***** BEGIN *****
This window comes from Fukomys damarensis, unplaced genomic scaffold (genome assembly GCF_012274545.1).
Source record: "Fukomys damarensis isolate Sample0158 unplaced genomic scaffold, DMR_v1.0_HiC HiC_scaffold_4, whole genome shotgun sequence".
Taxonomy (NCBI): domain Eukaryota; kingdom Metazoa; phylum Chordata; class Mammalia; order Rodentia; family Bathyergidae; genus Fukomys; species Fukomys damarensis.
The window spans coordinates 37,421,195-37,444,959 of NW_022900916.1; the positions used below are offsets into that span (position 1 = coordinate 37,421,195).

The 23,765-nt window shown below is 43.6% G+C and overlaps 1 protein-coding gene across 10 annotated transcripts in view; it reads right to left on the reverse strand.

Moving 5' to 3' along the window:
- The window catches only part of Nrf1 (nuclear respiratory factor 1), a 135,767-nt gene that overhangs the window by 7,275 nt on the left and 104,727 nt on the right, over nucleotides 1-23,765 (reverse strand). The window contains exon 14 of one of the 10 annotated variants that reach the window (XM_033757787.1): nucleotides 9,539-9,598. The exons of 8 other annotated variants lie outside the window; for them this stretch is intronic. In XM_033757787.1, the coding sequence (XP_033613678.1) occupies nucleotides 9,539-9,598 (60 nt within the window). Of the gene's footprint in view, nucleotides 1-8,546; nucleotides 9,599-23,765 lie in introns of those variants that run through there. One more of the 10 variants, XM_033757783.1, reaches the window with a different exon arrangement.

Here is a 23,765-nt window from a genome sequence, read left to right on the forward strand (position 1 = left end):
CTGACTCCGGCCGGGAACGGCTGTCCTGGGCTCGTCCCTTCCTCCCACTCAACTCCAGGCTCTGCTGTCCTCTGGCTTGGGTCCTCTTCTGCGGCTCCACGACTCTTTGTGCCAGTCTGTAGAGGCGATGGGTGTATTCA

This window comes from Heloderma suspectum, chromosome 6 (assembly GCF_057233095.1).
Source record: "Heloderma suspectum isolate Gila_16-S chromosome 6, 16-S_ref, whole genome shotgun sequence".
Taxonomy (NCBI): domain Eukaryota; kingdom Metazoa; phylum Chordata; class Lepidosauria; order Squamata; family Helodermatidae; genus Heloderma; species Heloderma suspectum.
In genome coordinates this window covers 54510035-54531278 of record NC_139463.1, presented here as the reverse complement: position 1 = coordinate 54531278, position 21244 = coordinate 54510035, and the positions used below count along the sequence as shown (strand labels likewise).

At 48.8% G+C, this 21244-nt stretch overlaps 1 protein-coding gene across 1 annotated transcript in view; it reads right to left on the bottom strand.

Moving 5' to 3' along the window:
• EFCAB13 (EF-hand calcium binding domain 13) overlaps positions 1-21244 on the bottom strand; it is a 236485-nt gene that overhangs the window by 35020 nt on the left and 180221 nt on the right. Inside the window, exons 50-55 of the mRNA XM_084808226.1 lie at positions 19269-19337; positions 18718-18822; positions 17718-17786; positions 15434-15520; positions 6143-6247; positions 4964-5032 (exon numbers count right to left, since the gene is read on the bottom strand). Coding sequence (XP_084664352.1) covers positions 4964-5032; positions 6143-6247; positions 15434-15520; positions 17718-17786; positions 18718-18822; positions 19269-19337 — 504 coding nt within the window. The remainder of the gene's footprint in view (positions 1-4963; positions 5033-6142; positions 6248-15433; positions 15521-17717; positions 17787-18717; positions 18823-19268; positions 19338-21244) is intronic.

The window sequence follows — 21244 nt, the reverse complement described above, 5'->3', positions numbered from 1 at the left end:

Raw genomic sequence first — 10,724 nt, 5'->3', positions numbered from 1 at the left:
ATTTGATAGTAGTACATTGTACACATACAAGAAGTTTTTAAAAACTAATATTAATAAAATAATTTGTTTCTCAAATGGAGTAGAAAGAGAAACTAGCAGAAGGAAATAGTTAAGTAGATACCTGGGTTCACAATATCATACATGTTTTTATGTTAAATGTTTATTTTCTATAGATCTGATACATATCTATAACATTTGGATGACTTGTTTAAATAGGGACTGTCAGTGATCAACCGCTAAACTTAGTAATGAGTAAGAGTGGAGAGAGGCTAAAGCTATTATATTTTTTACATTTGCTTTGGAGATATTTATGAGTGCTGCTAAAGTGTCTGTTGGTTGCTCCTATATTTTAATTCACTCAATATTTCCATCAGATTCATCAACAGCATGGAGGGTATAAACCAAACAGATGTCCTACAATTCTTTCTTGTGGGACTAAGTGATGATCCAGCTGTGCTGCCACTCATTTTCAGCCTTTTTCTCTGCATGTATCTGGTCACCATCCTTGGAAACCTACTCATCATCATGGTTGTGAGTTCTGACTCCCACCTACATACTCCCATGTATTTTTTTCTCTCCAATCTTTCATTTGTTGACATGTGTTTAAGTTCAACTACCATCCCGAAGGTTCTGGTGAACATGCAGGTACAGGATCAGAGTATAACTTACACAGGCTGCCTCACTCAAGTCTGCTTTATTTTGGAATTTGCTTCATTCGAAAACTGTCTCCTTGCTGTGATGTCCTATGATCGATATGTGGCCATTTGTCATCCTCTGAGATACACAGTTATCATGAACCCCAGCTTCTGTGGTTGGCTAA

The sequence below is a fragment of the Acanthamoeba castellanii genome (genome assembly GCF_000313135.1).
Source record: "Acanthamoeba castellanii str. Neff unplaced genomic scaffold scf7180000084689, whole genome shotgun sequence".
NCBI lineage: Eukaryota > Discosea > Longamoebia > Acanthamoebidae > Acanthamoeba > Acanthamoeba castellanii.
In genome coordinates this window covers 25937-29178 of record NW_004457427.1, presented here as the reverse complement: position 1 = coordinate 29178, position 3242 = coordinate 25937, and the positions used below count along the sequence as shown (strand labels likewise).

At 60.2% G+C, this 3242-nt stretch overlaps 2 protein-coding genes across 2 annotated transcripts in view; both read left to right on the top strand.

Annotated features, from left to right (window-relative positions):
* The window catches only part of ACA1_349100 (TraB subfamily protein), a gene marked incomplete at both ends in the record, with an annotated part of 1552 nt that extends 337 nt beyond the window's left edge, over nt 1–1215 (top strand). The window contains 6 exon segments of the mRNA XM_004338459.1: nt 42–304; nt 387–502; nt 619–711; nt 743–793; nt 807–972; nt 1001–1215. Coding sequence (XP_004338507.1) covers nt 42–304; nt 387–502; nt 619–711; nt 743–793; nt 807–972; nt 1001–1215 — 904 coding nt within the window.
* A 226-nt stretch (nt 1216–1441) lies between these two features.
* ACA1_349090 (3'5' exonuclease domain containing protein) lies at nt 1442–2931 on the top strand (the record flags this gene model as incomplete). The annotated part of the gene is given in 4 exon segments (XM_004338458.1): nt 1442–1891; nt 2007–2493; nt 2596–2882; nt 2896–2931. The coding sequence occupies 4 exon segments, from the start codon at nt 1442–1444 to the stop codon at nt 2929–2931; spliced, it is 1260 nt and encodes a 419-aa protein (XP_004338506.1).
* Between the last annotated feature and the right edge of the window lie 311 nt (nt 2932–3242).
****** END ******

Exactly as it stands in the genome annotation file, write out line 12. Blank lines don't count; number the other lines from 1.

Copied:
Taxonomy (NCBI): domain Eukaryota; kingdom Metazoa; phylum Chordata; class Lepidosauria; order Squamata; family Helodermatidae; genus Heloderma; species Heloderma suspectum.